Executive committee member Andy Berg, head of the local chapter of the National Electrical Contractors Association who recently resigned along with Gaffen, didn’t vote to support or oppose San Diego Unified’s new $3.5 billion school construction bond measure because he is heading the bond campaign to get it passed, Hong said.
But other executive committee members unanimously voted to oppose the measure, Hong said, citing several reasons, including, “Overlapping project lists. They have two bonds, they haven’t executed all the authority they have and there’s similar projects.”
Also of concern: “the aggregate tax liability is not small for somebody. There are also concerns about spending on deferred maintenance,” which Hong says is reflected heavily in the proposed bond project list. “The trouble with bonds doing some of the day-to-day maintenance is we are financing day-to-day activities. … You shouldn’t be borrowing for day-to-day activities.”
Stein, the board chairman, sees the recent board resignations as “really a campaign effort to discredit the organization because they didn’t like outcome they received,” he said, noting Berg’s bond campaign role and Gafcon’s work managing the district’s existing bond program, where Gaffen works as vice president.
Stein claimed both Berg and Gaffen have already resigned from the SDCTA – back in 2012, when the organization was again opposing a school bond measure, Proposition Z.
“It’s unfortunately a pattern with these two particular people and I am disappointed, especially because the organization is doing so much good work,” Stein said.
Berg and Gaffen rejected the idea that this has happened before.
Berg told Voice of San Diego neither this year’s departure nor his departure in 2012 had anything to do with the association’s opposition to San Diego Unified’s school bond measures.
Berg also shared emails from early 2012 indicating the electrical contractor’s association chose not to renew its membership with the group in February 2012, months before the decision to oppose Prop. Z was made.
Gaffen said he wasn’t on the Taxpayer Association board in 2012, and his recent departure had nothing to do with the group’s opposition to San Diego Unified’s new bond proposal.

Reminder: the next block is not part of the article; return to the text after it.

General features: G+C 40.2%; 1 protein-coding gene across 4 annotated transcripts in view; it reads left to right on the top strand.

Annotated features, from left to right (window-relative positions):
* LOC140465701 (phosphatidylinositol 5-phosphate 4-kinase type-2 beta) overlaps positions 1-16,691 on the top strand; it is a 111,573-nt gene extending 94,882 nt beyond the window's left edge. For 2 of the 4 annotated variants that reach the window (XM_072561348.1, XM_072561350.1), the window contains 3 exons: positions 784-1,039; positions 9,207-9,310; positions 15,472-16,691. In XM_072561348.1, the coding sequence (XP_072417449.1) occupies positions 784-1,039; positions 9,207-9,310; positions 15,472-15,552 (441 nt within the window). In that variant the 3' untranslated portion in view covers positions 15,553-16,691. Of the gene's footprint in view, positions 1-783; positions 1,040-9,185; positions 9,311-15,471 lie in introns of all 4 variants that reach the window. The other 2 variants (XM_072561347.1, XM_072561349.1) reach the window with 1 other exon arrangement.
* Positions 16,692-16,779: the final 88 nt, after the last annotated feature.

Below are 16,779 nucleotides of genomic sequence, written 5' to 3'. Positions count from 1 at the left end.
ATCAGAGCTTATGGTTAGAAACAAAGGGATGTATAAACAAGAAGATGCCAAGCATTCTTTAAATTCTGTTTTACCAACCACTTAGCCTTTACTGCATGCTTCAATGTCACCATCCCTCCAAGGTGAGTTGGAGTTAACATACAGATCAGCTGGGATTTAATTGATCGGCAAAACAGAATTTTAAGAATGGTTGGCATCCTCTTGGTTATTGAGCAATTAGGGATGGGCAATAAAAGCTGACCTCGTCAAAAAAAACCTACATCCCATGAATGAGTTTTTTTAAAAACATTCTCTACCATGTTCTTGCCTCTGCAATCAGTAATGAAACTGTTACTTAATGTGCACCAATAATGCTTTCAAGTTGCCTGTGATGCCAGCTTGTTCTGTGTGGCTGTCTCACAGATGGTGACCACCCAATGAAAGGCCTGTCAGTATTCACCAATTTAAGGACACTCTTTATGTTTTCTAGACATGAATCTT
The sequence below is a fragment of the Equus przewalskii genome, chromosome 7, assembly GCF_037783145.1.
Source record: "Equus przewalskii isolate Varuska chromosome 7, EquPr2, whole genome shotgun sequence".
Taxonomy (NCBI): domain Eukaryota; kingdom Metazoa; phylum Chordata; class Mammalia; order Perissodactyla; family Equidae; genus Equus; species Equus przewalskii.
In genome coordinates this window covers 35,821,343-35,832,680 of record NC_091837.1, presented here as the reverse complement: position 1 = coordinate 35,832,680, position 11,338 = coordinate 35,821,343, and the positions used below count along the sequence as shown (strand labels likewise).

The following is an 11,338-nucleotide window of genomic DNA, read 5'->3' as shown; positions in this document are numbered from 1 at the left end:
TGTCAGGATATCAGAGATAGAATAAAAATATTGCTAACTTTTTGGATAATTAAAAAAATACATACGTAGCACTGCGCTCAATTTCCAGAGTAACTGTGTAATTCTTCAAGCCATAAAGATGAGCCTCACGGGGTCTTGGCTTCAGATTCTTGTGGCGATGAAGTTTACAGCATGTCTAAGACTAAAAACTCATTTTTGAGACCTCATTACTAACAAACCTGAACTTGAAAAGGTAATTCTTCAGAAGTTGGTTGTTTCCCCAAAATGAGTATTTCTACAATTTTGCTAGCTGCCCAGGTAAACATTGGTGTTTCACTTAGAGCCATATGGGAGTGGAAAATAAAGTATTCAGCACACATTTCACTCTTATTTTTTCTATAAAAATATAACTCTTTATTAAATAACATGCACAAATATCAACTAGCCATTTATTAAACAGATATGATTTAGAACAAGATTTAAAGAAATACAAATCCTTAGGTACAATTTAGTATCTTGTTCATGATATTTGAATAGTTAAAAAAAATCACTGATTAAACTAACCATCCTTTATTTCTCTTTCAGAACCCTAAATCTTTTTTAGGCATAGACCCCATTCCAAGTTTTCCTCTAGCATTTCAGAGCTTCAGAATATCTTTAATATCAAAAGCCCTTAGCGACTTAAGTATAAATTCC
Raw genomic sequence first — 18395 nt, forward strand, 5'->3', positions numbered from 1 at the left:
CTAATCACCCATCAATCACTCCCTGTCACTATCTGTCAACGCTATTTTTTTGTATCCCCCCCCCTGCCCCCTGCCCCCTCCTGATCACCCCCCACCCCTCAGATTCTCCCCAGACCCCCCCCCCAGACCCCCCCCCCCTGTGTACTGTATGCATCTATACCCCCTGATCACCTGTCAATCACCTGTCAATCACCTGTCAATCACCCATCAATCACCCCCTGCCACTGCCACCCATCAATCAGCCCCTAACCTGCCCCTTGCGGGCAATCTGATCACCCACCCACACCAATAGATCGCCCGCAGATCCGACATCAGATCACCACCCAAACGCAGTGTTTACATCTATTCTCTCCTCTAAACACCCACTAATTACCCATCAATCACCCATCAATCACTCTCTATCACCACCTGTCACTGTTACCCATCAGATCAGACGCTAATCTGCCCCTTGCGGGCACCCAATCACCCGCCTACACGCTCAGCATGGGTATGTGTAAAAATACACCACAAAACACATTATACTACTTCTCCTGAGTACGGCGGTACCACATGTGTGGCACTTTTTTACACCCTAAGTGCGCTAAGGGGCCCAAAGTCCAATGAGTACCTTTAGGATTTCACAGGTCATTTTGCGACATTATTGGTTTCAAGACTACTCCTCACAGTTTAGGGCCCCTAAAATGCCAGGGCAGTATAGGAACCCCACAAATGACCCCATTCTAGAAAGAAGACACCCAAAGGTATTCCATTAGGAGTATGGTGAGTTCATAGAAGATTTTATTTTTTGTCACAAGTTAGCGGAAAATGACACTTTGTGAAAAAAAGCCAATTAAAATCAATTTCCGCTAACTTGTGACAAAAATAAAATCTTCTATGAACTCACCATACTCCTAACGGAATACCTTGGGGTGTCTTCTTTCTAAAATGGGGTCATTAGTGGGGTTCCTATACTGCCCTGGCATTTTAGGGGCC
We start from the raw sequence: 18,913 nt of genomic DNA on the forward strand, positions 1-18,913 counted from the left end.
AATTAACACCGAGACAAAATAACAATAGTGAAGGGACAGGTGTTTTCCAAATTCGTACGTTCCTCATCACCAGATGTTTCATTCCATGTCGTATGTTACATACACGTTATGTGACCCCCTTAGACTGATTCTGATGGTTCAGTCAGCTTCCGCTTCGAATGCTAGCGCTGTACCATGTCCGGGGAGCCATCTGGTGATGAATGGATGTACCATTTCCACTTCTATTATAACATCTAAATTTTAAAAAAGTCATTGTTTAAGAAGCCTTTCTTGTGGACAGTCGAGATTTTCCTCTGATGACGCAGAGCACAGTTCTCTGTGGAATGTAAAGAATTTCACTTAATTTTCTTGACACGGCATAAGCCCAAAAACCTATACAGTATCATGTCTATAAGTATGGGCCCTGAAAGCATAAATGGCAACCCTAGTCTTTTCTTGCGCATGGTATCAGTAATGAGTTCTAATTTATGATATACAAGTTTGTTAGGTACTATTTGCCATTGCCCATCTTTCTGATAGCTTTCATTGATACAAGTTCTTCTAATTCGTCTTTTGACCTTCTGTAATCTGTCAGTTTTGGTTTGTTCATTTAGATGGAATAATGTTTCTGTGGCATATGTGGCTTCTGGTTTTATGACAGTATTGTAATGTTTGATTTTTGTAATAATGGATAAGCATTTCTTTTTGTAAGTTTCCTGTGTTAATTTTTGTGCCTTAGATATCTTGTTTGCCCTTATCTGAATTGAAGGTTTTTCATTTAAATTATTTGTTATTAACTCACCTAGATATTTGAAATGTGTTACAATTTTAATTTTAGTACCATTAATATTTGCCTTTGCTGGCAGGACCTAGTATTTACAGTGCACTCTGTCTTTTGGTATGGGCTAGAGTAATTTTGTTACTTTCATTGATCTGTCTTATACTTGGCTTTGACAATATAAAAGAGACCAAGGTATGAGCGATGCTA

“This is not an issue of positions taken. This is an issue of board circumvention,” Gaffen wrote in an email. “I am all for vigorous debate about important public policy issues, and that debate did not occur in these cases.”
— Ashly McGlone
Morrison: No, Protestors Do Not Have a Point
National City Mayor Ron Morrison hasn’t tried to hide his disdain for protestors who have filled Council chambers since a young black man named Earl McNeil suffered injuries in police custody in May that eventually killed him.
The protesters, Morrison said, aren’t from National City in the first place, and they’re trying to turn a commission on community and police relations into a “grievance group.” He said he wished they understood how far National City’s Police Department has come since its cowboy days of the late 1980s.
Given time to reflect on his comments, Morrison is standing firm.
At a debate this week for all City Council candidates – Morrison is termed out as mayor, but is eligible to run for Council – he stood by his comments. Scott Lewis moderated the debate.
Lewis: So just to clarify, you don’t think (the protesters) have a legitimate grievance?
Morrison: I don’t think they have a legitimate grievance. I think they have a grievance with the system of getting out information. But a lot of the leaders are using Earl McNeil, using his family and using the situation for their own cause. I think that is a travesty just as much as the death of any individual is.